Flying Officer MP Anil Kumar, fondly called MP by friends like us soared to the greatest heights to be with his creator, the God Almighty on 20 May 2014, at the age of 50 after battling cancer – chronic myeloid leukaemia. Marina and I, on our trip to India in February 2014, landed at Mumbai and we drove to Pune to meet MP. At that time none of us knew that such a tragedy was awaiting MP.
MP was paralysed neck below due to a motorcycle accident on his way back after night flying on June 28, 1988. The accident confined him to a wheelchair for life, and became a permanent resident of Indian Army’s Paraplegic Rehabilitation Centre at Khadki, Pune.
I had heard about the accident from my friends, but as I was busy with my own military career and could never visit him. I went to Pune in 1996 for a long course for 18 months and Colonel Raju George, a common friend and course mate of MP at the National Defence Academy, was posted at Pune. We decided to pay a visit to MP after attending the church services at Khadki – this weekly ritual continued until I was posted out from Pune.
Colonel Raju had briefed me not to show any sympathy and only be empathetic towards MP. I explained my predicament that I could never differentiate between ‘sympathy’ and ’empathy’ and that the word ’empathy’ I had heard many a times in all the beauty pageants, but never understood what it meant. Colonel Raju promptly confessed that his case was no different until he met MP. Colonel Raju did attribute it to the rigours of military life and training where we had time for neither ‘sympathy’ nor ’empathy’ and we had to move on.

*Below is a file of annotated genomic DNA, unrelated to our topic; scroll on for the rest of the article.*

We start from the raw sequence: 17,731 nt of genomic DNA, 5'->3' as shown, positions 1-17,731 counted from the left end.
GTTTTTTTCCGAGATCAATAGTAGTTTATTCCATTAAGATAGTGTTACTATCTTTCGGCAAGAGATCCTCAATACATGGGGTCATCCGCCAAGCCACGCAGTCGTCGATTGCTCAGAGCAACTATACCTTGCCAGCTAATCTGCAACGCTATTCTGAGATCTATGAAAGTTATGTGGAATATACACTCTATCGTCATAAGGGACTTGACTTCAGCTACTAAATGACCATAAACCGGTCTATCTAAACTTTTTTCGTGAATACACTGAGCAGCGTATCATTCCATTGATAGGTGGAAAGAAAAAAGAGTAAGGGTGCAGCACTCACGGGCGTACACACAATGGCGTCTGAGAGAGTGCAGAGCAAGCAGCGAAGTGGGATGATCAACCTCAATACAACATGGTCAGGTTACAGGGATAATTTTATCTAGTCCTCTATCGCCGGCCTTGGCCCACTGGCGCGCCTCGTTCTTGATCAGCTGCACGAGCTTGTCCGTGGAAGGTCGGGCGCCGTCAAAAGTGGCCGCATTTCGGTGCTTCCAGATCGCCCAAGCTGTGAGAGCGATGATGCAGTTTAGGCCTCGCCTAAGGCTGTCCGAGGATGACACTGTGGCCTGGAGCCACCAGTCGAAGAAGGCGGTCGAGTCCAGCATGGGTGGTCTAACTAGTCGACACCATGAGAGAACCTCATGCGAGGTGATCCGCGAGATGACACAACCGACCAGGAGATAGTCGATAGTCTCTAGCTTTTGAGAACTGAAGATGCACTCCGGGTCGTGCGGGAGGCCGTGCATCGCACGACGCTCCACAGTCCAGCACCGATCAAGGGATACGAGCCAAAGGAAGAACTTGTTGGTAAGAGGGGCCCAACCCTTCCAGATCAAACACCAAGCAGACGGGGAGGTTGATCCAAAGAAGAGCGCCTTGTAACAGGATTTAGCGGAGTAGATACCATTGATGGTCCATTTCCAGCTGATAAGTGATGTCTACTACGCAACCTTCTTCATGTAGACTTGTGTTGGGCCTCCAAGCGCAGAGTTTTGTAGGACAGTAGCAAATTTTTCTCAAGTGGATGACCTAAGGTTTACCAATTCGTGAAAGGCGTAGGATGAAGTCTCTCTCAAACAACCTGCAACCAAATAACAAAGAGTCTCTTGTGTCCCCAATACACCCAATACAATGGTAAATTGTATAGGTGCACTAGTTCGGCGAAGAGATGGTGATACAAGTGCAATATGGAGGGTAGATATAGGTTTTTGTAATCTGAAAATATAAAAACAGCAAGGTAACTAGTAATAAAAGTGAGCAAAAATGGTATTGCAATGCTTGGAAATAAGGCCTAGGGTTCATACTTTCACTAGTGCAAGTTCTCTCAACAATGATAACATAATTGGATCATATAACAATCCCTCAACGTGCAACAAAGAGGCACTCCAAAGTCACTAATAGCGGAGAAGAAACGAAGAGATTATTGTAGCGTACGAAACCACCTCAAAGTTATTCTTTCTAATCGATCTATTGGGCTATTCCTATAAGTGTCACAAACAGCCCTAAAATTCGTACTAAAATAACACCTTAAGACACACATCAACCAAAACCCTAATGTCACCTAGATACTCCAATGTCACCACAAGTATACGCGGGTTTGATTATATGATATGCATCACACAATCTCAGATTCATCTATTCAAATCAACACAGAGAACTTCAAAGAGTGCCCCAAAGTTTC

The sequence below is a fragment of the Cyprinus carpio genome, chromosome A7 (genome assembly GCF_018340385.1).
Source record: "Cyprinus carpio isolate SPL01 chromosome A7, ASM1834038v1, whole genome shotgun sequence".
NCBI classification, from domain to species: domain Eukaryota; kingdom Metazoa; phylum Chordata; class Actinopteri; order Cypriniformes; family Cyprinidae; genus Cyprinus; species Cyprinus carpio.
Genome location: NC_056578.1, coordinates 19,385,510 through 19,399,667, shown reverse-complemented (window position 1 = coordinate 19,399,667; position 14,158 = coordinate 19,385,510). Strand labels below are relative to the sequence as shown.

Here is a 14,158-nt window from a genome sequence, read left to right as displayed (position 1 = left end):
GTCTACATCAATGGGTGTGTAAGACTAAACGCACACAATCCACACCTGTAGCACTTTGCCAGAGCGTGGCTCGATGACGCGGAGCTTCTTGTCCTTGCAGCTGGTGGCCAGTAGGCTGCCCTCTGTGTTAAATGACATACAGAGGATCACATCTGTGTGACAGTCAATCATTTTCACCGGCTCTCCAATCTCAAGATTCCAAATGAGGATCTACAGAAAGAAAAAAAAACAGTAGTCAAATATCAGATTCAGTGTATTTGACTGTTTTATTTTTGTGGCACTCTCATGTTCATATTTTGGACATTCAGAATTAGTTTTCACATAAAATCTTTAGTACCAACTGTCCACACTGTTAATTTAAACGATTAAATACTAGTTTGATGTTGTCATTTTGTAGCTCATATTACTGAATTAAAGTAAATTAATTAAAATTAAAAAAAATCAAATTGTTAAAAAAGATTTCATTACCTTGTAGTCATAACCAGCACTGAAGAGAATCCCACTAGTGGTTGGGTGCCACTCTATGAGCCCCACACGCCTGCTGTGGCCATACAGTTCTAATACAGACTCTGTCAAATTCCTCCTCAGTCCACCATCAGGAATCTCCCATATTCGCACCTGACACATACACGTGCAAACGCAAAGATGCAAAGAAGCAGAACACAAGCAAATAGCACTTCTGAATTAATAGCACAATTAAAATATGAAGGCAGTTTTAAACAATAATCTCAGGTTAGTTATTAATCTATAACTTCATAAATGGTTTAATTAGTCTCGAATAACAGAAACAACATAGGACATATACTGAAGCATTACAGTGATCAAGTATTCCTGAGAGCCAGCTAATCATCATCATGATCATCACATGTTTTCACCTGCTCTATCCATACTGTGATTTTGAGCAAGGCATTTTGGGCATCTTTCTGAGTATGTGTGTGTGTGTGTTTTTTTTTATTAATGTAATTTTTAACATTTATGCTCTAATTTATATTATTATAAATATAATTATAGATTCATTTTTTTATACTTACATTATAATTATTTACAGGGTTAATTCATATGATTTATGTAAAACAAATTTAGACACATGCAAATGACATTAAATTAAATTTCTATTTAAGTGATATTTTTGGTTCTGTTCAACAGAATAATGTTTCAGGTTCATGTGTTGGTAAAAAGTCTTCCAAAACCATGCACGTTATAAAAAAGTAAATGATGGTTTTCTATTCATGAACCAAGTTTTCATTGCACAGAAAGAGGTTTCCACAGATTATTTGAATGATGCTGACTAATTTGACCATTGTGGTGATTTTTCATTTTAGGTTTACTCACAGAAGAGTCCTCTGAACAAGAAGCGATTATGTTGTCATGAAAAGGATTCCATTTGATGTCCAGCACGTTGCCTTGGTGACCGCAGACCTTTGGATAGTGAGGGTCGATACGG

On the appointed Sunday we arrived at the Paraplegic Rehabilitation Center carrying a few bars of chocolates – Col Raju, like a good army officer, had advised me to carry a few bars of chocolates as MP relished them. We entered the Paraplegic Rehabilitation Center and MP was sitting on a wheelchair in the corridor. I saw the smiling face of the same MP who used to spend his Sundays in my cabin at the National Defence Academy in 1981. The smile I thought had remained intact despite so many pitfalls and agonies he had faced. As usual I moved my hand forward for a shake hand and suddenly the reality dawned on me that he is quadriplegic and has no control over his limbs. Without showing any expressions, I managed to convert that action into a hug and I planted a kiss on his forehead. The chocolates in my hand I realised cannot be eaten by MP, but had to be fed to him. I broke off a piece and placed it in his mouth and his expressions showed that he really relished it and appreciated it. Now the meaning of the words ‘sympathy’ and ’empathy’ started to sink in my head.